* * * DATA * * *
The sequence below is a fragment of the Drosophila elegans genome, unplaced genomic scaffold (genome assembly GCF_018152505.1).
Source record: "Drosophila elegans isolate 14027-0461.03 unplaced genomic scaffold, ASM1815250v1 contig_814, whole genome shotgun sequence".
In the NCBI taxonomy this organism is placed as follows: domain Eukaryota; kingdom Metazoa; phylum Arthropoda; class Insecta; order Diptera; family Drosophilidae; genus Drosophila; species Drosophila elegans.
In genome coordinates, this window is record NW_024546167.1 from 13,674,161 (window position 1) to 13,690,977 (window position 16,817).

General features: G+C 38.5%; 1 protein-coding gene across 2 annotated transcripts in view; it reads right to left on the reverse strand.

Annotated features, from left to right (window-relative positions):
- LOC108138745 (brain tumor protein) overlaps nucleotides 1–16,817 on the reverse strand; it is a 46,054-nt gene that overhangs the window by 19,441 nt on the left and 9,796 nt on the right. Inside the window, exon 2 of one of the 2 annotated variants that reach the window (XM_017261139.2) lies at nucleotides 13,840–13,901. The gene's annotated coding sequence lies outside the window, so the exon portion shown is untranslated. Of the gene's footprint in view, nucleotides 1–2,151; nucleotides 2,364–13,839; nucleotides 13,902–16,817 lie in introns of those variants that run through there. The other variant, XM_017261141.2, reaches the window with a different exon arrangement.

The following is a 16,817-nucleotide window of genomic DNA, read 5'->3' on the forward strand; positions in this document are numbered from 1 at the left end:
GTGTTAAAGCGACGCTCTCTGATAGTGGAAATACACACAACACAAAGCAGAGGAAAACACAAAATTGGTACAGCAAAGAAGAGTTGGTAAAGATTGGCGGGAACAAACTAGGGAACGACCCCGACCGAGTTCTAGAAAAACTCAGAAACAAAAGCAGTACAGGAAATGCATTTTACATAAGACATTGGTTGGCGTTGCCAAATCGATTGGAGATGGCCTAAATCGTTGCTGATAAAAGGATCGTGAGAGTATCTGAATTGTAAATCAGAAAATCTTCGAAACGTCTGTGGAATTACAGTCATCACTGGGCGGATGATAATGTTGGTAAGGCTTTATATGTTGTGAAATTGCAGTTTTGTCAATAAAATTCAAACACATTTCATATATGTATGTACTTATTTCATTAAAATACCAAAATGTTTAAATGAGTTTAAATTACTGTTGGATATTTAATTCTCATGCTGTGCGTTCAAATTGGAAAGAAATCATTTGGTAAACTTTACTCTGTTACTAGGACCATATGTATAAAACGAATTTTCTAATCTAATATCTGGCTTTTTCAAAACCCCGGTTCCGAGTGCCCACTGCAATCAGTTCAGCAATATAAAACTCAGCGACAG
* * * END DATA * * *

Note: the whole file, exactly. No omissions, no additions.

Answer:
The sequence below is a fragment of the Drosophila elegans genome, unplaced genomic scaffold (genome assembly GCF_018152505.1).
Source record: "Drosophila elegans isolate 14027-0461.03 unplaced genomic scaffold, ASM1815250v1 contig_814, whole genome shotgun sequence".
In the NCBI taxonomy this organism is placed as follows: domain Eukaryota; kingdom Metazoa; phylum Arthropoda; class Insecta; order Diptera; family Drosophilidae; genus Drosophila; species Drosophila elegans.
In genome coordinates, this window is record NW_024546167.1 from 13,674,161 (window position 1) to 13,690,977 (window position 16,817).

General features: G+C 38.5%; 1 protein-coding gene across 2 annotated transcripts in view; it reads right to left on the reverse strand.

Annotated features, from left to right (window-relative positions):
- LOC108138745 (brain tumor protein) overlaps nucleotides 1–16,817 on the reverse strand; it is a 46,054-nt gene that overhangs the window by 19,441 nt on the left and 9,796 nt on the right. Inside the window, exon 2 of one of the 2 annotated variants that reach the window (XM_017261139.2) lies at nucleotides 13,840–13,901. The gene's annotated coding sequence lies outside the window, so the exon portion shown is untranslated. Of the gene's footprint in view, nucleotides 1–2,151; nucleotides 2,364–13,839; nucleotides 13,902–16,817 lie in introns of those variants that run through there. The other variant, XM_017261141.2, reaches the window with a different exon arrangement.

The following is a 16,817-nucleotide window of genomic DNA, read 5'->3' on the forward strand; positions in this document are numbered from 1 at the left end:
GTGTTAAAGCGACGCTCTCTGATAGTGGAAATACACACAACACAAAGCAGAGGAAAACACAAAATTGGTACAGCAAAGAAGAGTTGGTAAAGATTGGCGGGAACAAACTAGGGAACGACCCCGACCGAGTTCTAGAAAAACTCAGAAACAAAAGCAGTACAGGAAATGCATTTTACATAAGACATTGGTTGGCGTTGCCAAATCGATTGGAGATGGCCTAAATCGTTGCTGATAAAAGGATCGTGAGAGTATCTGAATTGTAAATCAGAAAATCTTCGAAACGTCTGTGGAATTACAGTCATCACTGGGCGGATGATAATGTTGGTAAGGCTTTATATGTTGTGAAATTGCAGTTTTGTCAATAAAATTCAAACACATTTCATATATGTATGTACTTATTTCATTAAAATACCAAAATGTTTAAATGAGTTTAAATTACTGTTGGATATTTAATTCTCATGCTGTGCGTTCAAATTGGAAAGAAATCATTTGGTAAACTTTACTCTGTTACTAGGACCATATGTATAAAACGAATTTTCTAATCTAATATCTGGCTTTTTCAAAACCCCGGTTCCGAGTGCCCACTGCAATCAGTTCAGCAATATAAAACTCAGCGACAG